The gray color was carried to a great-grandson named Tetrarch. He was one of the most successful racers of 1911. The stallion was gangly, with odd white spots and even black spots on his coat. Some gray Thoroughbred descendants today still carry this polka dot characteristic. Another strong and swift gray racer was Roi Herode. He was the sire of a beautiful, swift, gray filly named La Grisette, who had success in 1915. She is best known for being the grandmother of Native Dancer. Native Dancer is perhaps the most famous gray racehorse in the world. This Kentucky gray horse was also known by many throughout America as “The Gray Ghost.” He won just about every one of his races in the early 1950s. While he was second in the Derby, in 1953 he won both the Belmont and the Preakness. In fact, the Kentucky Derby was the only loss of his 22-race career. In 1954, they named this gray “Horse of the Year.”

I think part of the appeal of Native Dancer was the fact that he was one of the first horses that was winning races when national television was sweeping the country. Native Dancer had the added plus to his popularity because that gray coat was so distinctive on television. A person’s eyes immediately focused on him, or so they say. He was a stunning horse to look at, and he was a winner. Important lineage from him as a grand sire (who were mostly bays) included Majestic Prince, Alydar, and Mr. Prospector, all of whom were bred by Native Dancer’s equally famous colt, Raise a Native.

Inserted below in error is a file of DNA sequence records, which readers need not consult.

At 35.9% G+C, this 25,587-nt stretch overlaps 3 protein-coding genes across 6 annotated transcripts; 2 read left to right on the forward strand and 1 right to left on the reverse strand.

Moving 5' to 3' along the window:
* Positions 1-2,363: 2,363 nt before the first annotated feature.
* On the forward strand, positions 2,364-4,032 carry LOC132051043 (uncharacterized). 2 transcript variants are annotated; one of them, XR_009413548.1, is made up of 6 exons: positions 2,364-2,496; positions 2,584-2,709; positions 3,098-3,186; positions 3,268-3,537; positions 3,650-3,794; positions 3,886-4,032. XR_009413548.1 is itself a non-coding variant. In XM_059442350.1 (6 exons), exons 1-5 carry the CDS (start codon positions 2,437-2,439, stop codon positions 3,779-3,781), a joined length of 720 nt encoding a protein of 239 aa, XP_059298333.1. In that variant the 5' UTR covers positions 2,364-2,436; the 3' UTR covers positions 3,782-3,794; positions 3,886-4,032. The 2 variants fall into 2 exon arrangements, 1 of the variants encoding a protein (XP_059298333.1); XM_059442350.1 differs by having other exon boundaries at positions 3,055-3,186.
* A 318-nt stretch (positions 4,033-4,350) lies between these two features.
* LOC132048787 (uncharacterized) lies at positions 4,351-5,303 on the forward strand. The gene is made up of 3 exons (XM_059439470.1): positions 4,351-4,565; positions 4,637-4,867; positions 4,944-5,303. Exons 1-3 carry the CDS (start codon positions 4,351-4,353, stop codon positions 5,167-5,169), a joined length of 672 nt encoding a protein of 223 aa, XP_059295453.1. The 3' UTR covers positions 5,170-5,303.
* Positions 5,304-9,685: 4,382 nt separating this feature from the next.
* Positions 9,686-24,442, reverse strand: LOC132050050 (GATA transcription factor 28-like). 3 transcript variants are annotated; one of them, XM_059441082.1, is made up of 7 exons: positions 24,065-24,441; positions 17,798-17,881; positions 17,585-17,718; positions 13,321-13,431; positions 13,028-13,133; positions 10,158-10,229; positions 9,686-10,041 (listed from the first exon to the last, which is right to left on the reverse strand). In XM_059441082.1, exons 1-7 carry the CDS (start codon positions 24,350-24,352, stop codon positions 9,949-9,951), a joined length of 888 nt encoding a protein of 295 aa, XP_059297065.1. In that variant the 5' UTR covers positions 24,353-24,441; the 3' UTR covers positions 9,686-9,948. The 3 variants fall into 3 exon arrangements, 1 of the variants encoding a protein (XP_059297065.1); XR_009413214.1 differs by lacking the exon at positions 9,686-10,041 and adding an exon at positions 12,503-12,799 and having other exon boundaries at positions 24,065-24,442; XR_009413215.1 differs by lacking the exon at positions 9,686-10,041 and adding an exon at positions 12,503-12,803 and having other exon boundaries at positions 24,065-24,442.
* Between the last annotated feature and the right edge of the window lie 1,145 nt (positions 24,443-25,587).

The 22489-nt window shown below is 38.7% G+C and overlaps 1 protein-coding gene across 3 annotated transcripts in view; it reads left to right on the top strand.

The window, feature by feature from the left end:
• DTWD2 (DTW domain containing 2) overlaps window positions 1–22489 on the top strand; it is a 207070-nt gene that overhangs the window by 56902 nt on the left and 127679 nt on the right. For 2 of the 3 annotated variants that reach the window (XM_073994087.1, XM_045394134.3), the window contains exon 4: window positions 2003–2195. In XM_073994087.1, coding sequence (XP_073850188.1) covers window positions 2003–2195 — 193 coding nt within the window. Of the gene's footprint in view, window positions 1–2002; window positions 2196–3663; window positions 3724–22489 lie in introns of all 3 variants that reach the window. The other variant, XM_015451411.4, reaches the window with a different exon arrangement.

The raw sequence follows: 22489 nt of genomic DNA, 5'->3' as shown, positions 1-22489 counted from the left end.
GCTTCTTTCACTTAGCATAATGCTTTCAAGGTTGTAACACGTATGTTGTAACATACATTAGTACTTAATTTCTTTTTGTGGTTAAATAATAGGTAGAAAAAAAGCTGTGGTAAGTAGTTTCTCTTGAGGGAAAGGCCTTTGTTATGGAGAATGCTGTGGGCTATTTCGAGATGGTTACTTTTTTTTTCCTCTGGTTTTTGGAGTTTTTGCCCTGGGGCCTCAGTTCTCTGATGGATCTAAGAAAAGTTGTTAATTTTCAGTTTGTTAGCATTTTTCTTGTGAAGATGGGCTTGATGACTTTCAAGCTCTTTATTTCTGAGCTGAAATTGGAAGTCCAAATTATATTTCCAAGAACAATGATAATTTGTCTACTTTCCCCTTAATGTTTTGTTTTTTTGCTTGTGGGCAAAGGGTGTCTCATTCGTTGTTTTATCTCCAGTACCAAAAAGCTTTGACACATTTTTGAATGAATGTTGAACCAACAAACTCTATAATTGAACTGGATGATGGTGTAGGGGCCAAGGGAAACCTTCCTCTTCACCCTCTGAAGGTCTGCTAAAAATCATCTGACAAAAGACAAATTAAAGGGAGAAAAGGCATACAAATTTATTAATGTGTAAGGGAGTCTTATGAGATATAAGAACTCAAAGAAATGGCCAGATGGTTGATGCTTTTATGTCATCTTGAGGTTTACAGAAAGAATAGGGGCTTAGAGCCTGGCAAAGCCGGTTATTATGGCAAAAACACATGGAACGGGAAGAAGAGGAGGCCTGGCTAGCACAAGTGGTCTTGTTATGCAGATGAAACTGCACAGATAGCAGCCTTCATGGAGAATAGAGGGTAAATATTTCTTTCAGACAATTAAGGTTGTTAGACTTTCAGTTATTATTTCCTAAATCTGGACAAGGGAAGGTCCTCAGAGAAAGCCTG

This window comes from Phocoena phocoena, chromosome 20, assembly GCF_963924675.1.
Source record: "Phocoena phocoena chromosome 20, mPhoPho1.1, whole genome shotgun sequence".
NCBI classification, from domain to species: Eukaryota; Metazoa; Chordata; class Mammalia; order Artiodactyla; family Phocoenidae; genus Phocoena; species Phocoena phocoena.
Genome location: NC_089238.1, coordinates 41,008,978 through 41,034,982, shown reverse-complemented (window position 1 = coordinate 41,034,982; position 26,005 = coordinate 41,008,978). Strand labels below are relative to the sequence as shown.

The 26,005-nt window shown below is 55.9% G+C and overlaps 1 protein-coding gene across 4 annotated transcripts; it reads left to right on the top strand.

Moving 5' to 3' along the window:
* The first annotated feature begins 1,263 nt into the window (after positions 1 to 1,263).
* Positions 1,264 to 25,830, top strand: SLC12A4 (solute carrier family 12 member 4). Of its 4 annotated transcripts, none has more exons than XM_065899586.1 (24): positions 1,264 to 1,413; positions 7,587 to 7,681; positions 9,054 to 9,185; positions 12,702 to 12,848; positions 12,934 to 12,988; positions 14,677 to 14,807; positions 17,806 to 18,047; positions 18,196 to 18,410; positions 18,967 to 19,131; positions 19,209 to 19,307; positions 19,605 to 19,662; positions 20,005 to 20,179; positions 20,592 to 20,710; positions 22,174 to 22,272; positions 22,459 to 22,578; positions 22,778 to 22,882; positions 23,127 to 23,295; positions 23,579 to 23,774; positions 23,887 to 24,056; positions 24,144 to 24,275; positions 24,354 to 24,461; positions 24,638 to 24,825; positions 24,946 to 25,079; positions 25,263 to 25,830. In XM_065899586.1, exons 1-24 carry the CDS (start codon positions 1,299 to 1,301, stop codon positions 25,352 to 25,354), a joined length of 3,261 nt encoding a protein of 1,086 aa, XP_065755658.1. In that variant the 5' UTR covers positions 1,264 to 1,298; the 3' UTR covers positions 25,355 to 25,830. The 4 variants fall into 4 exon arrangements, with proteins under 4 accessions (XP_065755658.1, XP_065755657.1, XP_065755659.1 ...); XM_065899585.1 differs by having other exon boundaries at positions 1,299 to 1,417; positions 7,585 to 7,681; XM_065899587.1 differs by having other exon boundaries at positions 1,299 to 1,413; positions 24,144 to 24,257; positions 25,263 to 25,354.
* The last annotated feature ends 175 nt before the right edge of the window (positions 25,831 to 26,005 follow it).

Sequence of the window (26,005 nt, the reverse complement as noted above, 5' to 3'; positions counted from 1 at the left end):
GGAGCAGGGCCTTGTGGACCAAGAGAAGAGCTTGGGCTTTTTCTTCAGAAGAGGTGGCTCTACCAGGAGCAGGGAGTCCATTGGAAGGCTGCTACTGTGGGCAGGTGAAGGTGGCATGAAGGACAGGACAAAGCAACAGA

Moving into the 1970s through the early 2000s, there were few winning gray Thoroughbreds, but they were on the short list. Spectacular Bid won the Derby in 1979. Another was Black Tie Affair, in 1991, and Skip Away, in 1998. There was the successful gray Holy Bull, who had an even better career after racing as a stud. Even so, the results pale in comparison to bays and chestnuts.

In 2007, I was fortunate enough to see Bob Bafert’s Silver Charm race, and win, at Churchill Downs. Silver Charm won another jewel that year in the Preakness Stakes, but lost the Belmont Stakes. He went on to win in the Breeders’ Stakes and the Dubai World Cup. He stood at stud in Japan for several years. “The Charm” was brought back to Kentucky in 2014, and (as current as this column), he is still retired and can be visited at Old Friends Farm.

Mahamoud is another famous gray racehorse that also influenced winners in the sport of turf and track racing. Cozzen is a famous one in that area. Timber racing, which is very close to steeplechasing, has many gray horses that excel in that field. These include One Man, Rooster Booster, and Desert Orchid. The latter was born in England, in the late 1970s. He was considered to be the best “National Hunt” race of all time. A gelding, Desert Orchid, broke all kinds of records. He was one of those horses that was beloved by a whole country.

As it turns out, a gray horse can be as fast, or faster, than any other horse. True, the successful ones are few and far between, but when they win, they win big. But a gray horse has the ability to win a heart without many hurdles, just because he is gray.

Candice Dunnigan is a resident, writer, and equestrian on Mackinac Island. She belongs to various national and local equine organizations.